Burlesque is most often associated with "Moulin Rouge," Dita Von Teese, and boundless women who refuse to be shamed into covering up their bodies. Unfortunately, the tradition of burlesque is often associated with white women. 

However, there have been — and continue to be — a legion of Black burlesque dancers who are making space for themselves on the stage.

Although burlesque is rooted in literature, Victorian burlesque accrued popularity in London in the 1830s, according to W. Davenport Adam's "A Book of Burlesque."

The earliest shows featured women parodying everything from opera to the era's most popular music to Shakespeare.

In the 1840s, burlesque traveled across the pond. Burlesque dancers began performing in New York, according to Jordan Vesey, an associate producer at PBS.

As Vesey explained, burlesque took on a new life in America. It became the third part of musical variety performances, alongside vaudeville comedy and minstrel show.

Black burlesque dancers emerged during the dawn of American burlesque. However, as Vesey explained, burlesque, minstrel, and vaudeville "often parodied and trivialized the African-American experience for cheap laughs."

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In 1890, the all-Black female Creole Show debuted — and changed the game for Black women in burlesque.

The Creole Show used burlesque to critique America's bigoted policies about race.

"Stars of the show included Ada Overton Walker, Stella Wiley, Dora Dean and Belle Davis, who would go on to star in Oriental America, a dazzling spectacle mocking the exotification of African-American and Asian women, illustrating the hypocrisy of America’s policies in the Far East, and the enforcement of Jim Crow laws stateside," burlesque dancer Chicava Honeychild told Ebony magazine.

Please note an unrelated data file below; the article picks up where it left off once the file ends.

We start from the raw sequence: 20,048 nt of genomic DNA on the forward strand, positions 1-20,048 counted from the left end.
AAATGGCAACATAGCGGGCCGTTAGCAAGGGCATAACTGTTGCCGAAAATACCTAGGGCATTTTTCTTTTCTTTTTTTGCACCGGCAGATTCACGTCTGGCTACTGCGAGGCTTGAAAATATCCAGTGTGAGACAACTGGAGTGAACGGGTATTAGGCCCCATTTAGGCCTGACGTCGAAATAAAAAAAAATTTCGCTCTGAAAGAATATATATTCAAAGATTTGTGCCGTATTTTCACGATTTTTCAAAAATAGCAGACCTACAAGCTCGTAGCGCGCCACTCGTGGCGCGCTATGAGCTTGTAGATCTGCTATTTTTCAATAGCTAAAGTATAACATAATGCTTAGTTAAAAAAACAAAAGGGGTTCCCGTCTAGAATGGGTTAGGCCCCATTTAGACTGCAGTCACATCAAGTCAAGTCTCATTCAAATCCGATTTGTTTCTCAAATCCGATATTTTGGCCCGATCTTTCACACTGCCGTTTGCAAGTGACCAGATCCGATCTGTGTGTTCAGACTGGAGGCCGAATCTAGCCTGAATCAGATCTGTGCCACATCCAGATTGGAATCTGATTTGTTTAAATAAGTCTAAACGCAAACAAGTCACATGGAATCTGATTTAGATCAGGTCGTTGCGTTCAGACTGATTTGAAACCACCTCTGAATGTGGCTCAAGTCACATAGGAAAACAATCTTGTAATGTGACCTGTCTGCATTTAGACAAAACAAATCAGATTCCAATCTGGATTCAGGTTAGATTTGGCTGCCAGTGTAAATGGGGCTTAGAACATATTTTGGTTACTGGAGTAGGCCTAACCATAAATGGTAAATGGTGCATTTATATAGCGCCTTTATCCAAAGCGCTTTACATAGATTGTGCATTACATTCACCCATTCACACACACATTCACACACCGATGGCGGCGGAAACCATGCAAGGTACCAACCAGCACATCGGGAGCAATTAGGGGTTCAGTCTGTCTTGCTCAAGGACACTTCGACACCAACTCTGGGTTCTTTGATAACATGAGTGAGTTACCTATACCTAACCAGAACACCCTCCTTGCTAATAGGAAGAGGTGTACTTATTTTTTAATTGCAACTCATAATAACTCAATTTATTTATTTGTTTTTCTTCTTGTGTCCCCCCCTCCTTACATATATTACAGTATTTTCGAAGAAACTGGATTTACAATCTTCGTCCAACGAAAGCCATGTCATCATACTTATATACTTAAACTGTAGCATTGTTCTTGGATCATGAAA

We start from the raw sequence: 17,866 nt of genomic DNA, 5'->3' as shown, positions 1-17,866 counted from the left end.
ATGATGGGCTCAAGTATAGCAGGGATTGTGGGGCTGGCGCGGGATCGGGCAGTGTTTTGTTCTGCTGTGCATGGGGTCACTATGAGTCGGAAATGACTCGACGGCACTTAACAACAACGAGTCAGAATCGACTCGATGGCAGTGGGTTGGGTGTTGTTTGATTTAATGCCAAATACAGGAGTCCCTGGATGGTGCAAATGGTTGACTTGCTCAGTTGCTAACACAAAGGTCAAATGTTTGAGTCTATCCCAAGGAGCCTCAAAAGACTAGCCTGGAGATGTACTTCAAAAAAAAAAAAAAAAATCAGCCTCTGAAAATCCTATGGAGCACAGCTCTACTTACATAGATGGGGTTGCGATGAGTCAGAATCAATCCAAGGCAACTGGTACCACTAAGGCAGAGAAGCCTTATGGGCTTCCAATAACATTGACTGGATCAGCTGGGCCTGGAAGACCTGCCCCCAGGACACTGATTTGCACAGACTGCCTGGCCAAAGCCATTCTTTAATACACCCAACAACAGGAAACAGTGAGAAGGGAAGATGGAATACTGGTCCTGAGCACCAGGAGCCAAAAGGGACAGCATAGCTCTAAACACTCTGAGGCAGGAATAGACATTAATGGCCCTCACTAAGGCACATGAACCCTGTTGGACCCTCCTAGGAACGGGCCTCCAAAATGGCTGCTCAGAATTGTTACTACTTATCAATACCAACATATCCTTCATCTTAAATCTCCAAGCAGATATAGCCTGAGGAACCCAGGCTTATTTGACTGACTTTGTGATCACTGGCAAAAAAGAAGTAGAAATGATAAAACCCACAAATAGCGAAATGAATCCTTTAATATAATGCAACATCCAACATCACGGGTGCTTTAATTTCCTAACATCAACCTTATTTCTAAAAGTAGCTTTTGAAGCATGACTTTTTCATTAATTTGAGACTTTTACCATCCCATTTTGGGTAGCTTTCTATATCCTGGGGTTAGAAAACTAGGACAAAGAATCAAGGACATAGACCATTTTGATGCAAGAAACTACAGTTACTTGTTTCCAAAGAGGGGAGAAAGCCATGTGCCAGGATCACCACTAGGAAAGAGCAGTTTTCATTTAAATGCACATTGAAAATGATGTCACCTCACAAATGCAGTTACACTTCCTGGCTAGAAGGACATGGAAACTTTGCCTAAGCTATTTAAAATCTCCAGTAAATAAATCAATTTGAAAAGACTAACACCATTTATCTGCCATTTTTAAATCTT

Over the next 40 years, Black burlesque revues became popular, especially in the Harlem Renaissance era.

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However, segregation kept Black and white burlesque performers from sharing the same stages at the same time.

As Jim Crow laws eased and audiences were integrated, Black burlesque performers began being hired and billed as "feature attractions."

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"These burlesque dancers were publicized as 'exotics' with producers using descriptors like 'jungle fever' or 'voodoo mistress' on posters and playbills," Vesey wrote.

In order to get booking, Black burlesque dancers had to agree to enact racist stereotypes on stage.

Josephine Baker might have been one of the few exceptions to the rule.

In 1925, she began headlining her own show at Follies Bergere in Paris. Her unparalleled stardom remained unmatched for much for her career.

For instance, her iconic banana skirt, which she wore during her Danse Sauvage performance, has been recreated by Beyoncé and other Black female performers.

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Burlesque eventually paved the way for stripping, which led to the death of the original burlesque tradition.

In the 1990s, the neo-burlesque movement emerged — and Black women became central to its re-emergence.

Most importantly, burlesque allows Black women to take control of their sexuality — finally.

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"For Black women — sexualized or other — to intellectually take to the stage and own yourself, that is very revolutionary," HoneyChild told PBS. "The African-American woman's experience in America is very much one of sexual dominance or of being dominated. And so to perform and take that back and have that expression is a political act."